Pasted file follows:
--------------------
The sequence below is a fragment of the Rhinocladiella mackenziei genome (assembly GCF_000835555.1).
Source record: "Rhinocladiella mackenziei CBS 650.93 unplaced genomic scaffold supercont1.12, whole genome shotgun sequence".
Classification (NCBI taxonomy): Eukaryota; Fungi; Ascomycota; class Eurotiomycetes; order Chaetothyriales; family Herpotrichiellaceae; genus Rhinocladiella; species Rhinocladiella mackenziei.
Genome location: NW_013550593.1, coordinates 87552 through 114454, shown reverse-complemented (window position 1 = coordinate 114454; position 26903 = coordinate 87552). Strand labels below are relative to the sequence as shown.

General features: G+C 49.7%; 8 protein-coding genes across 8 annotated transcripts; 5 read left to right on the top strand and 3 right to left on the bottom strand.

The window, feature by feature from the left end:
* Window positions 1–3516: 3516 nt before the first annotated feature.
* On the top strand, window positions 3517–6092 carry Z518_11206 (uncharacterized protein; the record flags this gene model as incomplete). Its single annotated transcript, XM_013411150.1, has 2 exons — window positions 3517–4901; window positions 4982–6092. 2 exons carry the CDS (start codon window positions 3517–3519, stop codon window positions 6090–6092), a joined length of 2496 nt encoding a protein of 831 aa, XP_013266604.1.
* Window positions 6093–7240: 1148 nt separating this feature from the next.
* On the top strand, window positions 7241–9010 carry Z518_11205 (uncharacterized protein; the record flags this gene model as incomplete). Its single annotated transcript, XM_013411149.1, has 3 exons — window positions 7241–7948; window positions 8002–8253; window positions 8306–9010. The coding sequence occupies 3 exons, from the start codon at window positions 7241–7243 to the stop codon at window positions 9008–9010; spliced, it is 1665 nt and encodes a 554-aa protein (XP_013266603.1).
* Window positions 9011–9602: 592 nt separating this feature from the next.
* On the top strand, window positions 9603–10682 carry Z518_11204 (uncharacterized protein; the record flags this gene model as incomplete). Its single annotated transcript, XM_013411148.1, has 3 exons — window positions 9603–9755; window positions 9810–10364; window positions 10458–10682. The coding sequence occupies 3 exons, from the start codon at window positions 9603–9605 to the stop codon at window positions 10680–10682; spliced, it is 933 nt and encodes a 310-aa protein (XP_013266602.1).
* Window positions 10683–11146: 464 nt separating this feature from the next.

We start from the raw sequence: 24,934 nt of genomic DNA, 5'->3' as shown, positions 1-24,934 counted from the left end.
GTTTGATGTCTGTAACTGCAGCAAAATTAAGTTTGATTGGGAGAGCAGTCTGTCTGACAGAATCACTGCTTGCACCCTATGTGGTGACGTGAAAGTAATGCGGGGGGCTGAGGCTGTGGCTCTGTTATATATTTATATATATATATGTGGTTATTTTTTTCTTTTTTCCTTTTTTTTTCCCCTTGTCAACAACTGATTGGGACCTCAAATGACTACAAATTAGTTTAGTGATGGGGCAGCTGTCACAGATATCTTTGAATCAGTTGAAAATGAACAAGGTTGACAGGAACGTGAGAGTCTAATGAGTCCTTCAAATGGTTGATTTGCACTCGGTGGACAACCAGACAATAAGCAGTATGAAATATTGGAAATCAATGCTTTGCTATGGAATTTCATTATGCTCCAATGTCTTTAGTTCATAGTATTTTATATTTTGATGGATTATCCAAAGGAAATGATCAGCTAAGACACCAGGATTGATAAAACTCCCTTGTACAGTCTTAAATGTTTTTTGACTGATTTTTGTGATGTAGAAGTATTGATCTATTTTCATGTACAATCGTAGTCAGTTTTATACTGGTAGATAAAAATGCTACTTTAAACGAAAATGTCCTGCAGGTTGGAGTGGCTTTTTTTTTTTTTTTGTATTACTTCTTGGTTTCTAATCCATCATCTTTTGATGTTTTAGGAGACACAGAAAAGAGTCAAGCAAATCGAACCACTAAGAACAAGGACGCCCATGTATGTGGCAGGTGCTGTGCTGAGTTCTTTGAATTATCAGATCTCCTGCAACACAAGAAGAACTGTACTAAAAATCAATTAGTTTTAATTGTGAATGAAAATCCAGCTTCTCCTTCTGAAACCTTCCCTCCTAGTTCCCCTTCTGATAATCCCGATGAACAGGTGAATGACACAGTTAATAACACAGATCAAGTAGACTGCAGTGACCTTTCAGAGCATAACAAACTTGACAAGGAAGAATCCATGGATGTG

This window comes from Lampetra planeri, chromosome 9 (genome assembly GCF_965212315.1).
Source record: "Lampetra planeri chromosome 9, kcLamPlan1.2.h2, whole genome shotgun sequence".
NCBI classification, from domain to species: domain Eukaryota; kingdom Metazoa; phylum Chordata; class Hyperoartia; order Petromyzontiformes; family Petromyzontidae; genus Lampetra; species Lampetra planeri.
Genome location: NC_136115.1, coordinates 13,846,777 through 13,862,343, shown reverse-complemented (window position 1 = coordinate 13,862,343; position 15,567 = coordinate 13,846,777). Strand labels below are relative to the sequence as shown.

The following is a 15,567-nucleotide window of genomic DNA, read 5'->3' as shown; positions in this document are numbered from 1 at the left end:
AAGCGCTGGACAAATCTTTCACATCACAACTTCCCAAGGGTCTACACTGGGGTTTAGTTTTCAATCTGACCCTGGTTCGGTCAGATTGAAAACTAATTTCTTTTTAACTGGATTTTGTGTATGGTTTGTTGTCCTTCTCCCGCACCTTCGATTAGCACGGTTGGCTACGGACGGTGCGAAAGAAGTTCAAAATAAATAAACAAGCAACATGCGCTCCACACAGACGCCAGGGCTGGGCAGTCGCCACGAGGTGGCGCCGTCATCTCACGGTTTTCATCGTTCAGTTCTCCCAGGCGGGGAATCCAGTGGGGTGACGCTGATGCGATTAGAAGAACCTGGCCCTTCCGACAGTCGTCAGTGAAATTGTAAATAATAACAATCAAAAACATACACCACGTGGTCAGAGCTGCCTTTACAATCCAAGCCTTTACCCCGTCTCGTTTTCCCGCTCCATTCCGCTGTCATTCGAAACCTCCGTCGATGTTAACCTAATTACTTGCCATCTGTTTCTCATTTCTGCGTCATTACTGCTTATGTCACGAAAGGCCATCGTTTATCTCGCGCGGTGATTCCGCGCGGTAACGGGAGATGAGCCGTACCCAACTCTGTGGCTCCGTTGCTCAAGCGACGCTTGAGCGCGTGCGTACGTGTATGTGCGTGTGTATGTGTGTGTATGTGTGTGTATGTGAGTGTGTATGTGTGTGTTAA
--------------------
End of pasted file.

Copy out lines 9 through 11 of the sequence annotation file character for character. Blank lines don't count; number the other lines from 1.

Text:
* Window positions 6093–7240: 1148 nt separating this feature from the next.
* On the top strand, window positions 7241–9010 carry Z518_11205 (uncharacterized protein; the record flags this gene model as incomplete). Its single annotated transcript, XM_013411149.1, has 3 exons — window positions 7241–7948; window positions 8002–8253; window positions 8306–9010. The coding sequence occupies 3 exons, from the start codon at window positions 7241–7243 to the stop codon at window positions 9008–9010; spliced, it is 1665 nt and encodes a 554-aa protein (XP_013266603.1).
* Window positions 9011–9602: 592 nt separating this feature from the next.